Disa uniflora is an evergreen species from the western and southwestern Cape of South Africa. The two photos were taken by Rogan Roth in a greenhouse.
Eucomis autumnalis from southeastern southern Africa is found on rocky, grassy slopes and has white to greenish flowers blooming summer into fall. The two photos were taken by Mary Sue Ittner where there was a mass display of flowers in January 2010.
Eucomis vandermerwei grows in grassland in the northern province of South Africa and flowers mid summer. The picture from Mary Sue Ittner shows a pot on display in the bulb room.
Eulophia ensata is found in grassland and open bushveld, often coastal, from the Eastern Cape to the Northern Province. The photo below was taken by Mary Sue Ittner in the bulb room.
Eulophia welwitchii grows in grassland and marshy areas from the Eastern Cape to tropical Africa. The photo below was taken by Mary Sue Ittner in the bulb room.
Hypoxis hemerocallidea Fisch., C.A.Mey. & Avé-Lall. is found in marshy forest margins and grassland from the southern Cape to the Northern province, South Africa. Photo from Mary Sue Ittner was taken January 2010.
Lachenalia elegans photo was taken by Mary Sue Ittner in the bulb room in the conservatory.
Lachenalia hybrids were in a display pot in front of the Conservatory. Photo by Bob Rutemoeller.
Lachenalia trichophylla Bak. photo was taken by Bob Rutemoeller in the bulb room in the Conservatory in 2001.
Lapeirousia silenoides is found in Namaqualand in coarse granite derived sand and in rocky places often in the crevices of granite outcrops. The photo below was taken in the bulb room by Bob Rutemoeller.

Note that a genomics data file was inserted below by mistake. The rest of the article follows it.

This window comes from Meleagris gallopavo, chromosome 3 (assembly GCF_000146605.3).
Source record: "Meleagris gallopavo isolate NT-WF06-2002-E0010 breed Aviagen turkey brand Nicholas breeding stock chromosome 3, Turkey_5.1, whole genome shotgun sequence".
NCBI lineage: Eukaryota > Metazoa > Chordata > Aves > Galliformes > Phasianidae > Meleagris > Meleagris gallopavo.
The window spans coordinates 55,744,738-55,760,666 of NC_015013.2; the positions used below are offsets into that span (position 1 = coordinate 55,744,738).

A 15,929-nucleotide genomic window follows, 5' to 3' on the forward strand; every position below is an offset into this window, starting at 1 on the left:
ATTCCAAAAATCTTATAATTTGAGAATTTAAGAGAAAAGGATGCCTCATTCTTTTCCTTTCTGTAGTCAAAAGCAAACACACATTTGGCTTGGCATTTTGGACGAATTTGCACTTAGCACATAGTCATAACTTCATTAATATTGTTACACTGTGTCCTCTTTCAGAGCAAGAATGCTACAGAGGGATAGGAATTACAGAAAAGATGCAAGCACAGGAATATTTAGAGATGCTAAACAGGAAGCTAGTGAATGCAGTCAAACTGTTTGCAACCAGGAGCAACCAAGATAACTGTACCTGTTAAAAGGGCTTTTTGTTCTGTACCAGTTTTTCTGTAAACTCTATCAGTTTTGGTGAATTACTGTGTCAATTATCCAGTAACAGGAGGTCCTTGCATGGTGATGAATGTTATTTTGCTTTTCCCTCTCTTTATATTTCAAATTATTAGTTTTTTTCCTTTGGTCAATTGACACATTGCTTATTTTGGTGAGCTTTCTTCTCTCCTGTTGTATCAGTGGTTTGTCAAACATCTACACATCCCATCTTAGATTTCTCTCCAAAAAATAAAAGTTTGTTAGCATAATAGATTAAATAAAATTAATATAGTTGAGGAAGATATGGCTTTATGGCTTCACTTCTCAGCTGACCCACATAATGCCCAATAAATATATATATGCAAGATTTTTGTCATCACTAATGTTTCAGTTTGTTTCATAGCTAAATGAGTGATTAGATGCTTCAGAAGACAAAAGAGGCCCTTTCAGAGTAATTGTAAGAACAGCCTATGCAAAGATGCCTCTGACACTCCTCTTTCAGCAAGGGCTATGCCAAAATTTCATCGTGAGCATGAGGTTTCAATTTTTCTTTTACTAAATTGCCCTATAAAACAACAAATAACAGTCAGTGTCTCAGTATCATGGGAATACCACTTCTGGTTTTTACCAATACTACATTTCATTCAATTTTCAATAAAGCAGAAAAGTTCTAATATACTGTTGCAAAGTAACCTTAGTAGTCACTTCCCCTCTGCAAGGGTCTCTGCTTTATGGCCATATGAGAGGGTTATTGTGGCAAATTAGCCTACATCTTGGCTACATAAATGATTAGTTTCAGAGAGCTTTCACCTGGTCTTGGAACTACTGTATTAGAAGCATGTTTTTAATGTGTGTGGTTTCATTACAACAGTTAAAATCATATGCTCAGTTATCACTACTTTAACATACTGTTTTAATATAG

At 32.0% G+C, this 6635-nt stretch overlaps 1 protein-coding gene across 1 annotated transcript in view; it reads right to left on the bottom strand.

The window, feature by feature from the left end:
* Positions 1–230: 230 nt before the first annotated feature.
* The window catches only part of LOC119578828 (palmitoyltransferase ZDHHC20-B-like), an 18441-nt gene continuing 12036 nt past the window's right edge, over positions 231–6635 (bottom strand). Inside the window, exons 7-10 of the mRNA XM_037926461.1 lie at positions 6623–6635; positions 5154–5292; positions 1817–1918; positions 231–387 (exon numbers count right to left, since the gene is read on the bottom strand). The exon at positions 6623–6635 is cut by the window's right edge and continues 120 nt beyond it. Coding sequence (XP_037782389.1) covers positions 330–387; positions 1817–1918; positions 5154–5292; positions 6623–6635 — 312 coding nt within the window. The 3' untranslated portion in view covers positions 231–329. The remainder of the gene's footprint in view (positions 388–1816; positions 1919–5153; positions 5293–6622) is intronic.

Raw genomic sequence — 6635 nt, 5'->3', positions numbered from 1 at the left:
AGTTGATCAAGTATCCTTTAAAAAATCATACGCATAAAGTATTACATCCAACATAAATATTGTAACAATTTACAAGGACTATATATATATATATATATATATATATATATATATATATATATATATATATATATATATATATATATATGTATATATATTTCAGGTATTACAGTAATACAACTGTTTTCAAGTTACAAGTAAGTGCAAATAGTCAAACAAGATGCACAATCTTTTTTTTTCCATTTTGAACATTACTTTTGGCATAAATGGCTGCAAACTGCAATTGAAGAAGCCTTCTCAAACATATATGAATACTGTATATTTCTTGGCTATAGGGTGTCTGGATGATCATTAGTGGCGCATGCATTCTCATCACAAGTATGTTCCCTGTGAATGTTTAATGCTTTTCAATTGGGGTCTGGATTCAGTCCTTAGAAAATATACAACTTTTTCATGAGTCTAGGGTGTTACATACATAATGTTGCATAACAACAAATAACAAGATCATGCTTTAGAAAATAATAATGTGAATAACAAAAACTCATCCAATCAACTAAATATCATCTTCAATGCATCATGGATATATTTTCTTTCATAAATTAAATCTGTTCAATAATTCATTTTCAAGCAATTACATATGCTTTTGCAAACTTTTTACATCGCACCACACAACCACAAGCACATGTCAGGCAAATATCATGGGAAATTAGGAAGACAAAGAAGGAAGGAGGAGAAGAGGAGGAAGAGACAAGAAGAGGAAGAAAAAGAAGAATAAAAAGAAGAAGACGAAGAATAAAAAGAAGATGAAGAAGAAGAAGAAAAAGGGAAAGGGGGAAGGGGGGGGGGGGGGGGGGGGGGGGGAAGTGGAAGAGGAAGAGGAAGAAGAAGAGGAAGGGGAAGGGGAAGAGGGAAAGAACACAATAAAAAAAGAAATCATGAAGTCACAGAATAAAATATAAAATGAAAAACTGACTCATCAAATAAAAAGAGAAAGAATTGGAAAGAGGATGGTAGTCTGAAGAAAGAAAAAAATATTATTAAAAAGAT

Moraea ochroleuca (syn. Homeria ochroleuca) is found on rocky sandstone slopes in the northwest and the southwest Cape. Photographs were taken September 2006 by Bob Rutemoeller, Mary Sue Ittner, and Rod Saunders near a back trail in the undeveloped part of the garden that had burned previously.
Moraea spathulata occurs at the edge of the winter rainfall area near Port Elizabeth all the way up the eastern parts of South Africa and into Mozambique and eastern Zimbabwe. Two photographs were taken by Mary Sue Ittner of plants that were growing well in the garden.
Moraea tricuspidata grows on sandstone, granite, or sometimes clay slopes and is found in quite a few different areas of the Cape. Photos by Bob Rutemoeller of one growing in a wild area of the garden seen September 2006.
Ornithogalum conicum is found in clay or loam flats over a wide area from the Bokkeveld Plateau and western Karoo to the Cape Peninsula and the Eastern Cape. The photo was taken in the bulb room January 2010 by Mary Sue Ittner.
Resnova maxima was being displayed in the bulb room at Kirstenbosch January 2010. Photo by Mary Sue Ittner.
Sparaxis maculosa is found on clay slopes in renosterveld in the southwest Cape. The photo was taken in the bulb room of the Conservatory by Mary Sue Ittner August 2006.
Watsonia pillansii is found from the Eastern Cape to KwaZulu-Natal where it is found in sandy soils mostly at low elevations near the coast. Photos were taken January 2010 in the garden by Mary Sue Ittner.